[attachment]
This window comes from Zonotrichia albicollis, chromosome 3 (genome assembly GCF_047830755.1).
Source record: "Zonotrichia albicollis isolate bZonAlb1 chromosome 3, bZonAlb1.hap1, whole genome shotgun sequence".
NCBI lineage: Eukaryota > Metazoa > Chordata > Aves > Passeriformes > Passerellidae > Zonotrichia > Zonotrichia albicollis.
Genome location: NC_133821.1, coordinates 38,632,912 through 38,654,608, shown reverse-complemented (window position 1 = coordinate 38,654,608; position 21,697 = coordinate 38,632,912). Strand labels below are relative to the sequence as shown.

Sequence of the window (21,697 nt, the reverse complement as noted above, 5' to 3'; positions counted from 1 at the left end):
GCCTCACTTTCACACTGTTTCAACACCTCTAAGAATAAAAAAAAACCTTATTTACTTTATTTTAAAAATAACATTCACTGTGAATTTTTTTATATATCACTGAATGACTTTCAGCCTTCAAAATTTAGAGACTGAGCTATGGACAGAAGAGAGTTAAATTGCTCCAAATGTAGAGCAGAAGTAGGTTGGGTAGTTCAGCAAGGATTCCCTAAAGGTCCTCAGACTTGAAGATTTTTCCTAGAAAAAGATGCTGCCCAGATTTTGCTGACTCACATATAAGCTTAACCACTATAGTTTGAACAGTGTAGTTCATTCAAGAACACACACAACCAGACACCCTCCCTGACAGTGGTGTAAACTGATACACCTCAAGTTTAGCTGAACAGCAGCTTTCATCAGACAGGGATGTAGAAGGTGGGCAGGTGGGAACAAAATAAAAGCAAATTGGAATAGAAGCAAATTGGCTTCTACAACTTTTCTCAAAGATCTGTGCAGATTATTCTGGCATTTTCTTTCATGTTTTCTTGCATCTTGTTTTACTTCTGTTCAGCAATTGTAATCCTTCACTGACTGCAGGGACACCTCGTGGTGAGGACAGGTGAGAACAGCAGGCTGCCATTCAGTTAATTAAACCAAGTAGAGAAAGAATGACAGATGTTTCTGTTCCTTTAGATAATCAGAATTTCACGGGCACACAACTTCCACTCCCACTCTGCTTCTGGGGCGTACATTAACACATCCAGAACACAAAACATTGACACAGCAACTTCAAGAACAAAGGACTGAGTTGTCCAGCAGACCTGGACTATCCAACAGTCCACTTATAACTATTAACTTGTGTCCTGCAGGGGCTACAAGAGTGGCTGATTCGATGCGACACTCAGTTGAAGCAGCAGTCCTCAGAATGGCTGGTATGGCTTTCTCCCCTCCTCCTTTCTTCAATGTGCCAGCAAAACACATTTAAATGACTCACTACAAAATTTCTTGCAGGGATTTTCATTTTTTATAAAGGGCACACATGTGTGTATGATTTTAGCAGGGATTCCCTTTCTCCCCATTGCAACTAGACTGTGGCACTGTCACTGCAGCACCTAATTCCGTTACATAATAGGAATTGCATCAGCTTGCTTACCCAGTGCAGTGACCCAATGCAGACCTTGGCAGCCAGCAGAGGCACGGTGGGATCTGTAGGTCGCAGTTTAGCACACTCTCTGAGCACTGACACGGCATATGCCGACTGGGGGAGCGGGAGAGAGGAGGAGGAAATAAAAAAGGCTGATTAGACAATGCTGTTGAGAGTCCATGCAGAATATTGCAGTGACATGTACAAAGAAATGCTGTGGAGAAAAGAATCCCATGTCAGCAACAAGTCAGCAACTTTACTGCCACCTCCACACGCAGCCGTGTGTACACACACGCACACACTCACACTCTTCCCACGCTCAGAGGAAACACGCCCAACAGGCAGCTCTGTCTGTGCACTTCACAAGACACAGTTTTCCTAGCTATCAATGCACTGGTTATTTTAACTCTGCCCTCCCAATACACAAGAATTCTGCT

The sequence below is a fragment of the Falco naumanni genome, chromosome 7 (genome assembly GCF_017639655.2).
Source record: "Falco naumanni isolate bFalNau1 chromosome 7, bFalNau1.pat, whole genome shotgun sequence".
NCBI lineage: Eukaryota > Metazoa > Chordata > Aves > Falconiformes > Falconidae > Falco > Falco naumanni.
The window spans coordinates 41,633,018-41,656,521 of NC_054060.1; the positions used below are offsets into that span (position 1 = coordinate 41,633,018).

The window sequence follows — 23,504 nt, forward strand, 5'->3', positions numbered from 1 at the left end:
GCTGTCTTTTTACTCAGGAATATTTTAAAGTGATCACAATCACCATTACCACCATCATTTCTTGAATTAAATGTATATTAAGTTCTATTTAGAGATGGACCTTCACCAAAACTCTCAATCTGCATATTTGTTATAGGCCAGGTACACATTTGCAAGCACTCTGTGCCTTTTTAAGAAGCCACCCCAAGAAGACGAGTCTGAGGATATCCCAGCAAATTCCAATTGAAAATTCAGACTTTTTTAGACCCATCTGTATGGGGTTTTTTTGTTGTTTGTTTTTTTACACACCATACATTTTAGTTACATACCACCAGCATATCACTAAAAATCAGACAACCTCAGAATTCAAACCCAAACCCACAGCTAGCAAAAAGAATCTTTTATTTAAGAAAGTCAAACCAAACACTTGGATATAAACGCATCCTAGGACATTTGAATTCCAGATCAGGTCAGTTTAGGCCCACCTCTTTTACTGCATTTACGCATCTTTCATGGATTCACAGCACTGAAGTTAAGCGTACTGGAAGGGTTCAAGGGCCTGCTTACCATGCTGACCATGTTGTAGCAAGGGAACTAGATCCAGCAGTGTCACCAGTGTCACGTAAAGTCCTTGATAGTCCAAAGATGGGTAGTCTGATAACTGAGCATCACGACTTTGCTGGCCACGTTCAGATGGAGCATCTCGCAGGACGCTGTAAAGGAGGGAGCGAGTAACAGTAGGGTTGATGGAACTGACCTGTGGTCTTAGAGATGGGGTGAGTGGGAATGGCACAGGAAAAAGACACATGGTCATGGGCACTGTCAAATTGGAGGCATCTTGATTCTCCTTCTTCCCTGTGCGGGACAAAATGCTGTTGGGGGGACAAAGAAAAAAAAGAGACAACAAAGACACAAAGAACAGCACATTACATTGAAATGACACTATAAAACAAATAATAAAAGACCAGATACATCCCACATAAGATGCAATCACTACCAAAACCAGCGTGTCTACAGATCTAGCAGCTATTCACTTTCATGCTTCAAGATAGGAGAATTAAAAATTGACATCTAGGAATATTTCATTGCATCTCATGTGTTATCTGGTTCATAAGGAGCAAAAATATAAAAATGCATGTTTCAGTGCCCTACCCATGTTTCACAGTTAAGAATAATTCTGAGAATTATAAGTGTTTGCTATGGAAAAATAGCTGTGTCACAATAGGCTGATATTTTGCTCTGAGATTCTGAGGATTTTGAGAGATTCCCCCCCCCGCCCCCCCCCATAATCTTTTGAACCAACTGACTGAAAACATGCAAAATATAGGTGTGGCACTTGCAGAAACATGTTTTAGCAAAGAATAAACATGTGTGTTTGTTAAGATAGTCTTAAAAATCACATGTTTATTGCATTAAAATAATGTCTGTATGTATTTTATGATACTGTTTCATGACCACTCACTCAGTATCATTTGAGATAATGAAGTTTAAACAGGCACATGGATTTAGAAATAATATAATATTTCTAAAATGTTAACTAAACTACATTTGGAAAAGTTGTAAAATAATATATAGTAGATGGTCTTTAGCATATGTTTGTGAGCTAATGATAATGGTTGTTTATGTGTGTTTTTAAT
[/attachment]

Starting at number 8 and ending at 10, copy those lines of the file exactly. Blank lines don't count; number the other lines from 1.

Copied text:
Source record: "Falco naumanni isolate bFalNau1 chromosome 7, bFalNau1.pat, whole genome shotgun sequence".
NCBI lineage: Eukaryota > Metazoa > Chordata > Aves > Falconiformes > Falconidae > Falco > Falco naumanni.
The window spans coordinates 41,633,018-41,656,521 of NC_054060.1; the positions used below are offsets into that span (position 1 = coordinate 41,633,018).